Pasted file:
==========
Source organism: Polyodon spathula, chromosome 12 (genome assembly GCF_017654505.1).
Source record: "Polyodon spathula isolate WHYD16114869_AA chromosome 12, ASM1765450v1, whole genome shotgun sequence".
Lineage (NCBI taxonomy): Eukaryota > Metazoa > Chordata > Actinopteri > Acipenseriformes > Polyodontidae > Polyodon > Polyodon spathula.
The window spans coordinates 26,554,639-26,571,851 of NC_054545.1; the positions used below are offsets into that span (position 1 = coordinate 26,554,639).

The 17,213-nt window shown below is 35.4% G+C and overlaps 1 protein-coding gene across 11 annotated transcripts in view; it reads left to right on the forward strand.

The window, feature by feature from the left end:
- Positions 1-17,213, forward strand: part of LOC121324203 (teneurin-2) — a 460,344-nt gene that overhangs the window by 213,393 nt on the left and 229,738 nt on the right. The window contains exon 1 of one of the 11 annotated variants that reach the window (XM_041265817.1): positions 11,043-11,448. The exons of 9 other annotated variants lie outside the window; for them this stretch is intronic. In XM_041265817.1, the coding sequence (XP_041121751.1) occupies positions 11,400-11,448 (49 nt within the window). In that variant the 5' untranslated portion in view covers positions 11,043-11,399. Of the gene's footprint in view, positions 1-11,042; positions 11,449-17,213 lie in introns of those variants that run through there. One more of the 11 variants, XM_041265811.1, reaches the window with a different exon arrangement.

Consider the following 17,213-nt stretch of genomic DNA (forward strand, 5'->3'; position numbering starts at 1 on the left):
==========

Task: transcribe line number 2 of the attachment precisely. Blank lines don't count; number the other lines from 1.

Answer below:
Source record: "Polyodon spathula isolate WHYD16114869_AA chromosome 12, ASM1765450v1, whole genome shotgun sequence".